The Sky Opens Twice
28.06.2019 – 05.09.2019
Yesterday becomes today, top becomes bottom, inside becomes outside: the shift in paradigms and perspectives is the nexus of content in the solo exhibition "The Sky Opens Twice" by the Berlin-based artist duo Peles Empire, on show at the Künstlerhaus, Halle für Kunst & Medien (KM– Graz). Several large-format new productions toy with the perception of exhibition visitors by adapting, mirroring, and distending the venue’s architecture. The sky of the main hall on the ground level of the Künstlerhaus spreads out across the space, while a large-format piece on the exterior wall of the Künstlerhaus apse reveals a glimpse of the exhibition room inside. "The Sky Opens Twice" illustrates the variability of reality, indicating how the present—even if not always immediately apparent—draws on the past. The exhibition invites visitors to engage in dialogue and to expand the horizon.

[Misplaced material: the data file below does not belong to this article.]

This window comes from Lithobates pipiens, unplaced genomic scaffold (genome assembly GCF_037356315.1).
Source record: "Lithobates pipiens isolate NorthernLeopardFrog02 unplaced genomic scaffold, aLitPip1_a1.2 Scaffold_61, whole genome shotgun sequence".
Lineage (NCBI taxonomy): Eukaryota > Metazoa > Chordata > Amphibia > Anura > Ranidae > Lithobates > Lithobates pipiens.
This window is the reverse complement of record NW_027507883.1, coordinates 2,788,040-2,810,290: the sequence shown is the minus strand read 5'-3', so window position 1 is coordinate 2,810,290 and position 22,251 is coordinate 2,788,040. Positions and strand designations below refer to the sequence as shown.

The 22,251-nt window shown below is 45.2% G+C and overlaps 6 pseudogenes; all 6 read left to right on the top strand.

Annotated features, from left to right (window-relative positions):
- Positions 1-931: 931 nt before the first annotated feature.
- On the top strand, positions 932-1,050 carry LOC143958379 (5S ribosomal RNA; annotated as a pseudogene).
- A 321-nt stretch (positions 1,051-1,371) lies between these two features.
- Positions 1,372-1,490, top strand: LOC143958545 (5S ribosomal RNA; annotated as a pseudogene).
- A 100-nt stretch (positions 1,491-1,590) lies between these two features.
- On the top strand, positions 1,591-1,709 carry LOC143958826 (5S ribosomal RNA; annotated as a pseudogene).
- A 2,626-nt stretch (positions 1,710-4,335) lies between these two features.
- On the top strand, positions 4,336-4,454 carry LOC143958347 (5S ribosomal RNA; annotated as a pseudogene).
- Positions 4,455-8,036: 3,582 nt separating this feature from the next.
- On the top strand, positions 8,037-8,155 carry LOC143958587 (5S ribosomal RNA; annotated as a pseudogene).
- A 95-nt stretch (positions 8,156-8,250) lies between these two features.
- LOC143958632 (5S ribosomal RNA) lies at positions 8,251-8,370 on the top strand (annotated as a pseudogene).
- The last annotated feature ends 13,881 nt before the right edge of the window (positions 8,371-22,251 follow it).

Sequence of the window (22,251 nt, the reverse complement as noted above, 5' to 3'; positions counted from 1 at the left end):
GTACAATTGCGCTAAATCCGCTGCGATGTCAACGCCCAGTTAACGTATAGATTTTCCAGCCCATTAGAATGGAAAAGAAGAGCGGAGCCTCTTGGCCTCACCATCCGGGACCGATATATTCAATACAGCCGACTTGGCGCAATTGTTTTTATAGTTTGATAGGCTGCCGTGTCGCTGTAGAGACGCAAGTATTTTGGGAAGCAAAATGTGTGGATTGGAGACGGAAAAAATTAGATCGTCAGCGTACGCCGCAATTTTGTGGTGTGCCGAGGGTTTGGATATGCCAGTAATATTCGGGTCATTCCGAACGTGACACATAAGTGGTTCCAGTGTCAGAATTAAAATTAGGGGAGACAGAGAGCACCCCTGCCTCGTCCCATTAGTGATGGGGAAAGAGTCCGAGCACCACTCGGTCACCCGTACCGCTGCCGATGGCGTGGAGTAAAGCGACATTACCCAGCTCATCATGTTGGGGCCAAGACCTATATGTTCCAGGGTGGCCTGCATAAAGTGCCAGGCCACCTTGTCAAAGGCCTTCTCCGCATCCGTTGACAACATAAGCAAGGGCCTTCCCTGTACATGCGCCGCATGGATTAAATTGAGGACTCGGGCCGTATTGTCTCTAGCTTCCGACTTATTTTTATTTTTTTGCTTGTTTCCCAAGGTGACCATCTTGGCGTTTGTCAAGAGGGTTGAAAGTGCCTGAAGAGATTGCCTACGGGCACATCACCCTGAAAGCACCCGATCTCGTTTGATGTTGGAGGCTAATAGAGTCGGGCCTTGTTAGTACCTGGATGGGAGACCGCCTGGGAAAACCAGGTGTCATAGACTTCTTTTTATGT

The agenda of Peles Empire involves scrutinizing the relations between original and copy, but also repetitively applying various reproduction techniques. For over a decade now, the artist group has been devoted to the interplay between origin and repetition. Serving as a historical visual template for all of their work are photographs of Peleș Castle in the Romanian town of Sinaia. However, the current sculptures and spatial installations usually only vaguely reference their source, which is in fact almost invisible due to prolific copying. The connection between exhibition site and their own work is a programmatic principle for Peles Empire, one that is continually put into practice. Thus, through interaction among two- and three-dimensionality, citation, transfer, and new connotation, a new perspective on past and present opens up with each new exposition. The Künstlerhaus in Graz finds resonance in the collective’s visual repertoire several times over: besides an intensive exploration of the current appearance of the venue, visual citations are found in the exhibition from the founding era of this magnificent structure built in 1952 under the auspices of White Modernism.